Biggest Keynesian Stimulus, Slowest Recovery

July 5, 2011

The Wall Street Journal provides a page of charts today illustrating the remarkable weakness of the current U.S. economic recovery. A twin story in the paper provides comments on the recovery from two of the nation’s top macroeconomists:

Taken together many economists agree on how this recovery stacks up: “It is the worst, no question about it,” says Robert Gordon, a Northwestern University professor and a member of the National Bureau of Economic Research’s business cycle dating committee, which is widely considered the official arbiter of the beginning and end of recessions. His colleague, Stanford professor Robert Hall, who runs the committee, says it’s “absolutely right” that this is the worst recovery yet.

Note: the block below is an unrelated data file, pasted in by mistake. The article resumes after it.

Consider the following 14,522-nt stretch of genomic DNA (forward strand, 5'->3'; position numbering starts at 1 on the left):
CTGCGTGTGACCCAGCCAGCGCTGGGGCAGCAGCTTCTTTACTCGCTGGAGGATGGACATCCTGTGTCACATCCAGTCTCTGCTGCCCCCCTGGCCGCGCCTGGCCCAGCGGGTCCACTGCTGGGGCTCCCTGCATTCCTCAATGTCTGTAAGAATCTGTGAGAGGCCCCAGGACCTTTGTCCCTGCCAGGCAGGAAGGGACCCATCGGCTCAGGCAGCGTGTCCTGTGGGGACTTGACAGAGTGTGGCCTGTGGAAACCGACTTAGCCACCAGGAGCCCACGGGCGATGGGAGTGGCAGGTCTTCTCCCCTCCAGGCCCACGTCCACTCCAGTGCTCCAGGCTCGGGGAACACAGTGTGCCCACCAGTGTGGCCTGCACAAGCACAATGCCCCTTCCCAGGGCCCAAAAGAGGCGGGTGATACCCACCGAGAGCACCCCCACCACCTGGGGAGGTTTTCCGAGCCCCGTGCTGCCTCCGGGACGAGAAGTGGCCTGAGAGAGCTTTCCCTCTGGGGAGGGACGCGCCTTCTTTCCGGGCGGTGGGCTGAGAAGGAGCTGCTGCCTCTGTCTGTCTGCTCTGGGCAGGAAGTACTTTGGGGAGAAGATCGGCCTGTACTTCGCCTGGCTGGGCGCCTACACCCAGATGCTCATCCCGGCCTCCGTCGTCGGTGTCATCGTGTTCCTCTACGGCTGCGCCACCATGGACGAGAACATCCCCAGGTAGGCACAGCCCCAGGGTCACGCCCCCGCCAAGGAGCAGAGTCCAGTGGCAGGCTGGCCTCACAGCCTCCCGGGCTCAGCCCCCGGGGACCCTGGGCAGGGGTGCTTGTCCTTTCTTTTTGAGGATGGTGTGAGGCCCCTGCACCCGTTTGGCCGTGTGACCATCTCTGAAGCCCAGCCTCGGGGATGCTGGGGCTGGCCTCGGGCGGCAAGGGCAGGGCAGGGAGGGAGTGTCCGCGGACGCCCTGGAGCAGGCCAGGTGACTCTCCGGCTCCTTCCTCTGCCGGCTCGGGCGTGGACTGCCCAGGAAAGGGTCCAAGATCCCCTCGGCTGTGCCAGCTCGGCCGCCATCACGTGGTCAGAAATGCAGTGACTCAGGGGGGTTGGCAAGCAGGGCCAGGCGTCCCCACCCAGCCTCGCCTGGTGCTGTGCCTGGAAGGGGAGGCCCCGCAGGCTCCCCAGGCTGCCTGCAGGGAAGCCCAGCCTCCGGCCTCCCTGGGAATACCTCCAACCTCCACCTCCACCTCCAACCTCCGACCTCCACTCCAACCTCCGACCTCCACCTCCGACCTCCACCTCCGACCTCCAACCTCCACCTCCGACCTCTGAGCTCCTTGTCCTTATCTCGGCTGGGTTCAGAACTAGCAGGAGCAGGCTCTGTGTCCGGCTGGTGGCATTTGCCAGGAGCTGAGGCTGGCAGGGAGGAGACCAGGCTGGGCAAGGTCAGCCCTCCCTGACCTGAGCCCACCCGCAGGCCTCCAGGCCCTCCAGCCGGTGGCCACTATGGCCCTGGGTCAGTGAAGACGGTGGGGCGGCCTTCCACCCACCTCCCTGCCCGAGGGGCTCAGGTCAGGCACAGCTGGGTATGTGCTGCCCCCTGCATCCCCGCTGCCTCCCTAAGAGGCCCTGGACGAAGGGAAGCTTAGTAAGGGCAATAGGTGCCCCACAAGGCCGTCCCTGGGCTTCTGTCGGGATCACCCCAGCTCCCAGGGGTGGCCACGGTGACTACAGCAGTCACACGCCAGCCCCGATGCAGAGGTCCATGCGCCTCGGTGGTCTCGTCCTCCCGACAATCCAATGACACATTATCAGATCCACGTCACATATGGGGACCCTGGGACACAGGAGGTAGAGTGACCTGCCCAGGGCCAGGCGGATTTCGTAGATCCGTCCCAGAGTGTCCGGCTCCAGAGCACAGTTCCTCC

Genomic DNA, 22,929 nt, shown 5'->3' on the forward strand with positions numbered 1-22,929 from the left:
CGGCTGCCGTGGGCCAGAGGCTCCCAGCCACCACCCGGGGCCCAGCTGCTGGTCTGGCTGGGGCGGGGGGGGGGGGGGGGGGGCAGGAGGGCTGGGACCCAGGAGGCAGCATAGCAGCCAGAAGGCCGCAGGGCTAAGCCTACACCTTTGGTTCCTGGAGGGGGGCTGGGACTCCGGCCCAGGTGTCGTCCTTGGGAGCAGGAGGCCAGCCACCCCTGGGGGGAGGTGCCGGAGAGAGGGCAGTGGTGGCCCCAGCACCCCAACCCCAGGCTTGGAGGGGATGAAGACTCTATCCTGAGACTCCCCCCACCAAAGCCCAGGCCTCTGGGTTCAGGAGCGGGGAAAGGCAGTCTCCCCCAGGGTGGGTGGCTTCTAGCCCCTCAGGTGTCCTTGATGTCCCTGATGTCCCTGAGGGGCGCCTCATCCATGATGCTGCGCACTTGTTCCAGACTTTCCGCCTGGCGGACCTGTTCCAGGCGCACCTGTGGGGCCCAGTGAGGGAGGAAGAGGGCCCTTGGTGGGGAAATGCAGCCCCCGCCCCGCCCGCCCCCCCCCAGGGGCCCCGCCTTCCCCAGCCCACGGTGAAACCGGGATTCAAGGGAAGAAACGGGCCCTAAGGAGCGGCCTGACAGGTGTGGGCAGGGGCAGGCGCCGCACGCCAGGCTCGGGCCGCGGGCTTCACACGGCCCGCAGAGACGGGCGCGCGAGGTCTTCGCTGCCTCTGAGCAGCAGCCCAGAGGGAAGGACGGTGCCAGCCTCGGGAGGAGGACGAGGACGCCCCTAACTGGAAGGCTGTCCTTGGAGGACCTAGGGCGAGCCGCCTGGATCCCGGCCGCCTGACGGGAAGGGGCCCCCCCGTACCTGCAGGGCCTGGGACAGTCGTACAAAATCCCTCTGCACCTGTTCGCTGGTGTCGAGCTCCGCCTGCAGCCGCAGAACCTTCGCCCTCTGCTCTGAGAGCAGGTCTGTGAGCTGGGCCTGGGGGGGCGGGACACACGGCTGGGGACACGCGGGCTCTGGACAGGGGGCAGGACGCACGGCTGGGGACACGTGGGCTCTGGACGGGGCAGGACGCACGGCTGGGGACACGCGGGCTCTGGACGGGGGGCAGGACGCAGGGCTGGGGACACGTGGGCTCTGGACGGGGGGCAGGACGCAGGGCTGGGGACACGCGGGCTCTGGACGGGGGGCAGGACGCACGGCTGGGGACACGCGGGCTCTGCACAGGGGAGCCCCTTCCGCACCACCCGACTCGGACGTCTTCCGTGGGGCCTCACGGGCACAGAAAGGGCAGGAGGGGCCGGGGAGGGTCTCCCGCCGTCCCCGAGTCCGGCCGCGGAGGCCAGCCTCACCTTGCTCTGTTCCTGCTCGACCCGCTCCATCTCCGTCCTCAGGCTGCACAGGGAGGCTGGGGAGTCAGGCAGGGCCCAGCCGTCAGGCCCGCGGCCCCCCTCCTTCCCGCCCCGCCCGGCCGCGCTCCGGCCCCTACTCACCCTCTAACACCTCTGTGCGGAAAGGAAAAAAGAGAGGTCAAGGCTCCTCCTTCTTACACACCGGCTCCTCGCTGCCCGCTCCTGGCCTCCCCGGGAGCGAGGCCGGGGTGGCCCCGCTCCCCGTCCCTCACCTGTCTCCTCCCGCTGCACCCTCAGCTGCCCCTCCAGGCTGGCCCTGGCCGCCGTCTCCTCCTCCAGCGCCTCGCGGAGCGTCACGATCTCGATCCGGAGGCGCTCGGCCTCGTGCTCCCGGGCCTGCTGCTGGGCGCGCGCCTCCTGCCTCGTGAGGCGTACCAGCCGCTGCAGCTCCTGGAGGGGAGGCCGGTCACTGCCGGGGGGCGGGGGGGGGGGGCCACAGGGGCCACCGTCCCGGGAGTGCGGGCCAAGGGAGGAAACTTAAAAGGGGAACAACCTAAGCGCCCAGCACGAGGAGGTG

Yet this was the recovery that was aided by the largest Keynesian-style big government “stimulus” since World War II. Since 2008, total federal “stimulus” has been $4.6 trillion, as shown in the chart. As a share of GDP, recent deficit spending has been far greater than during all other recessions since the war.

Biggest Keynesian Stimulus + Slowest Recovery = Time to Rethink Keynesian Theory.

That math seems pretty straightforward to most people, but not to one of Obama’s chief economic architects.

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